It is common accounting practice for land & property businesses to allocate costs to individual properties, groups of properties or parts of properties, as recorded in a business’s records/rent roll. The related input tax can vary between VAT on capital expenditure relating to a new development or a major refurbishment programme, through to day to day running costs including costs recovered from tenants by way of service charges/additional rent.
If the accounting system reflects the way costs are used in the business, it can be followed for partial exemption purposes. If not the different activities and business structures may need to be identified and specified so that residual input tax can be more reasonably allocated to reflect the use of the costs in the different activities and areas of the business.
Residual input tax can be analysed by type (e.g. maintenance costs), perhaps also grouped into identifiable generic sectors (e.g. property leasing activity) and/or distinct organisational splits (e.g. regional office), in order that it can be apportioned more fairly. For example, individual properties can be partial exemption sectors in their own right, so that any residual input tax incurred on a specific building is able to be apportioned in accordance with the use of that building in the event that it gives rise to both taxable and exempt supplies.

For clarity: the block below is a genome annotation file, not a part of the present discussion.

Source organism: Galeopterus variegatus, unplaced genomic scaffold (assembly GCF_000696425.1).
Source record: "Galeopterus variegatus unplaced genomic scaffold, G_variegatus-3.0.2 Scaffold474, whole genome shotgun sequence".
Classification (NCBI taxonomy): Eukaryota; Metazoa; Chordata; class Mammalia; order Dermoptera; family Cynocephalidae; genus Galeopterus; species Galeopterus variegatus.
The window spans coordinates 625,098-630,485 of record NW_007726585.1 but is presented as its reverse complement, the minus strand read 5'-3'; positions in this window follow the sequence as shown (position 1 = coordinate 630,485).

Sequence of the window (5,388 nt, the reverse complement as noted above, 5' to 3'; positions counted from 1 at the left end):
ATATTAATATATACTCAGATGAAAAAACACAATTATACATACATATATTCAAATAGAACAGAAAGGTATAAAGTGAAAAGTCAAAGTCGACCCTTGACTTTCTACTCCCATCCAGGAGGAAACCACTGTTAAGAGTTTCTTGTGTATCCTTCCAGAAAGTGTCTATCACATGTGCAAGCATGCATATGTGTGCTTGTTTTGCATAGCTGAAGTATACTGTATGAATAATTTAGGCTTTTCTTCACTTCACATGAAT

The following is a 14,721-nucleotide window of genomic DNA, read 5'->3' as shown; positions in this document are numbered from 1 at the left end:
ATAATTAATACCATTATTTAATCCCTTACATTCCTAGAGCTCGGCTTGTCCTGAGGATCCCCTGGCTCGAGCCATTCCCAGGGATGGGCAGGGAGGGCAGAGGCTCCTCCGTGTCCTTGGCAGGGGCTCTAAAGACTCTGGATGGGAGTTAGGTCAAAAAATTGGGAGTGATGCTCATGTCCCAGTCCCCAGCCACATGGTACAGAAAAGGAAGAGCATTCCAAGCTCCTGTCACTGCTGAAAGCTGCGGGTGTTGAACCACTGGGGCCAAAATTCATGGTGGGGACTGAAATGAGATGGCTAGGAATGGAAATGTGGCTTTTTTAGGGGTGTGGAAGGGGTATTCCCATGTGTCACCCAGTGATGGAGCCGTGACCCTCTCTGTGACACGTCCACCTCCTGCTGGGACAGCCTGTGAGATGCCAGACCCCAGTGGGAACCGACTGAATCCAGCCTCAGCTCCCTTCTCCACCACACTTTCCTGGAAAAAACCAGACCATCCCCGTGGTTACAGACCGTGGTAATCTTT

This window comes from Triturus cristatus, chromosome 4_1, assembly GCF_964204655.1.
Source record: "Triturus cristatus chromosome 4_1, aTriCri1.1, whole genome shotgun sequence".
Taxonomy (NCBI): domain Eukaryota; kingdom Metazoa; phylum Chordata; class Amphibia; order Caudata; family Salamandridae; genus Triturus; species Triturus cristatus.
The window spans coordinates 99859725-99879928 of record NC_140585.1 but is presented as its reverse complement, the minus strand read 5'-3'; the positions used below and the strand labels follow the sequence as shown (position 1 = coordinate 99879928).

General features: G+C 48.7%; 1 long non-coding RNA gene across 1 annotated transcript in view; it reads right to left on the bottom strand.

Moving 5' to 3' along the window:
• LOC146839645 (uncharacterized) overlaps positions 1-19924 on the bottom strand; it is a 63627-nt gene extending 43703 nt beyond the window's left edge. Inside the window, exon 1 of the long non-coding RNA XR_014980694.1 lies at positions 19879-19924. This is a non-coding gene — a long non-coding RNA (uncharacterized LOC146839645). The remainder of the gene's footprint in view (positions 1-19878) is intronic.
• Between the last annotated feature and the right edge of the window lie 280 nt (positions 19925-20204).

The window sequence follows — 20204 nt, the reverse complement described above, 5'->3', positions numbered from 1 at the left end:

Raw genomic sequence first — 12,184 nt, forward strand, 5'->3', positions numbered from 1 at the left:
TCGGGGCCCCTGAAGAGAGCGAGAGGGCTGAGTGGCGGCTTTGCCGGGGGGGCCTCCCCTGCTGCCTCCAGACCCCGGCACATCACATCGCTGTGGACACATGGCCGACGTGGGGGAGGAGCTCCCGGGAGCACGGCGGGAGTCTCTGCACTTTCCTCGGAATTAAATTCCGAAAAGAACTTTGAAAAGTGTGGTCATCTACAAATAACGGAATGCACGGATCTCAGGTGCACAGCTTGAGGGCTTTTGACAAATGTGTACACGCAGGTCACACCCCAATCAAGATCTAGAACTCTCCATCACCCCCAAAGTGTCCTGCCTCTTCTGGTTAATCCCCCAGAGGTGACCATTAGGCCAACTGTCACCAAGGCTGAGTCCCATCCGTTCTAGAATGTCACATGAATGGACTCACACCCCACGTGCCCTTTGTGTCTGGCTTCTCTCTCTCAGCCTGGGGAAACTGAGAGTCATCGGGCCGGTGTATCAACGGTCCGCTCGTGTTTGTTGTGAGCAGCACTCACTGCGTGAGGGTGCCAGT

At a higher level, property leasing could be treated as a distinct part of a business and a specific partial exemption sector to deal with residual input tax incurred in respect of general managing agents’ fees, for example. Such input tax could then be apportioned in accordance with the use made of it in that particular business sector by reflecting the basis on which the agents fees are calculated, perhaps taking into account the number/value of taxable leases managed as a percentage of all leases managed.
Any input tax not attributed thus far must by definition be residual. Such input tax can be treated in a number of different ways but should still be apportioned It remains feasible that one single apportionment calculation may be appropriate; if such a calculation is not open to distortion and does not result in an unfair or unrepresentative result. Separate calculations might be more appropriate where, for example, a business has a management structure whereby some offices deal with specific issues, such as a local administration centre responsible for tenant relations. Other offices are truly group-wide in their activities, for example a head office.